Unlocking the Secrets of Strategic Depth: How Nations Gain the Upper Hand in Times of Crisis!

Strategic depth, whether it exists or not, plays a pivotal role in shaping a nation’s National Security Strategy. It denotes the geographical and logistical distance that separates the front lines, often referred to as the Tactical Battle Area (TBA), from the homeland, where the military derives its strength in terms of personnel, resources, and materials. The area in between, traversed by roadways and railways that connect these two points and are vital for communication, is known as the Communications Zone or Comn Z. Within this zone lie the intermediate logistical and administrative elements that sustain troops in the TBA, including urban centers. The extent of this zone, along with the strategic objectives encompassed by it, can determine whether a country can employ a strategy of “exchanging space for time” when faced with adverse circumstances.

The Importance of Strategic Depth During World War II, as Germany initiated Operation Barbarossa in June 1941 against the Soviet Union, the Russians capitalized on their strategic depth to respond to the swift advances of the German forces. Forced into a retreat, the Russians adopted a “scorched earth” policy, destroying everything of military value, such as crops, livestock, machinery, and infrastructure, effectively depriving the Germans of sustenance within the Comn Z. Consequently, the German lines of communication extending back to their base in the German heartland grew increasingly long and unsustainable, ultimately succumbing to the harsh Russian winter. This approach of “exchanging space for time” allowed the Russians to regroup, rejuvenate their industrial production, and launch a counter-offensive when fully prepared.

Creating Strategic Depth However, what can a nation do when its territory does not offer sufficient strategic depth? In such instances, countries may need to look beyond their borders and artificially create this depth within neighboring countries or kingdoms. The illustrious Maratha warrior, Chhatrapati Shivaji, pioneered this strategy, possibly even before it was formally articulated. When faced with the overwhelming might of the Mughal armies, Shivaji refrained from engaging in unfavorable battles and instead retreated to the territory of neighboring Bijapur while continuing to employ guerrilla tactics to harass the enemy.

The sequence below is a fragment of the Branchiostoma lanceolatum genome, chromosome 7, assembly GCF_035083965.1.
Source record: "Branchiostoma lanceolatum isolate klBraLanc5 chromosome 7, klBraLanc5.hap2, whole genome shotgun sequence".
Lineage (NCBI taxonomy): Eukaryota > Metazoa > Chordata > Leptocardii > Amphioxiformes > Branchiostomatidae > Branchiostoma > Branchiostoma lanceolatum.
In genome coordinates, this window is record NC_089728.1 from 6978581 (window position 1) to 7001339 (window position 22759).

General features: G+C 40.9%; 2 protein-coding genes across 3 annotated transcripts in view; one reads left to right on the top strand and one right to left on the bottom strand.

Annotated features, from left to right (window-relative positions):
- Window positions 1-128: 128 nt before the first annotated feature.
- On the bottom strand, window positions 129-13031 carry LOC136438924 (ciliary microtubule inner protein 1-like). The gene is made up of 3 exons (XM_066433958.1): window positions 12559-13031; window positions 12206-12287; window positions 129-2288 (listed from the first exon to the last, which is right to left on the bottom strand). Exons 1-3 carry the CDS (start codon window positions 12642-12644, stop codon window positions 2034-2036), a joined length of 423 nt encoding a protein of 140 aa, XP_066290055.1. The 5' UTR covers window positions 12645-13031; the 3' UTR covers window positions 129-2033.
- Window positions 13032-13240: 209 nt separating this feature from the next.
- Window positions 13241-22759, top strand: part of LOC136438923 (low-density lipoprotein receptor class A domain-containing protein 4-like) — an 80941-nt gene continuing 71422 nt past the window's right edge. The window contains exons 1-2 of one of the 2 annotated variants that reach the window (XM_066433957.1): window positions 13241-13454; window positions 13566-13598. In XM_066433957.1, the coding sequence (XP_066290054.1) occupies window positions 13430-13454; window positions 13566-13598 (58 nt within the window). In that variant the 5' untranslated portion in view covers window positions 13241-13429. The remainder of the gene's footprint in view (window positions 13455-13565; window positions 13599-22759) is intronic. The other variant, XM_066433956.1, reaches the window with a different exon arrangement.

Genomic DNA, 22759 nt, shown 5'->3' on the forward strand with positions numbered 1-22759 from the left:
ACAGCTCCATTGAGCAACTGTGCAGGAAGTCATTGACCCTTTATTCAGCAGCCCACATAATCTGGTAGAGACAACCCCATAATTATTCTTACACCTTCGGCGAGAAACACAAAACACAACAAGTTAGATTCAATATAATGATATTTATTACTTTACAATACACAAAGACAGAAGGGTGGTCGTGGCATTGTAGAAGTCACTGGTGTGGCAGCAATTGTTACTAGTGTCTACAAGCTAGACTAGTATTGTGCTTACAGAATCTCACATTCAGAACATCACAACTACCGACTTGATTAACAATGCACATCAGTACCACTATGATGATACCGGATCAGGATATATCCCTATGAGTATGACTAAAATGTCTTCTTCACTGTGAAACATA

Starting in the early 1980s, Pakistan began exploring Afghanistan as a potential source of strategic depth concerning India. This concept was initially articulated in Pakistan’s National Defence University in Islamabad. Their goal was to establish a friendly regime in Kabul, with the intention of using Afghanistan as a buffer. However, this plan has not yielded the desired results, as their western border with Afghanistan remains volatile, and the Taliban have proven to be independent actors. Nevertheless, this remains a part of Pakistan’s strategic calculations.

The Lack of Strategic Depth What transpires when a nation lacks both the luxury of natural strategic depth and a friendly neighbor to rely on? In such circumstances, strategic depth must be artificially created by occupying territories beyond one’s own borders. Israel provides a notable example of this strategy. Following the Six-Day War of 1967, Israel continued to occupy the Sinai Peninsula, as it provided them with the necessary depth against potential surprise offensives from Egypt in the south. This occupation proved invaluable during the Yom Kippur War of 1973, as Israeli forces successfully held off Egyptian advances at the Mitla and Gidi passes within the Sinai. This occupation persisted until 1982, when Israel relinquished control of the Sinai as part of the conditions outlined in the Egypt-Israel Peace Accord of 1979. Similarly, Israel maintains control over the Golan Heights to the north, which were captured from Syria during the Six-Day War. Additionally, Israel continues to occupy the West Bank of the Jordan River, an area spanning approximately 5,800 square kilometers, affording them the essential depth, particularly at its narrowest point, where it measures a mere 15 kilometers wide from east to west.

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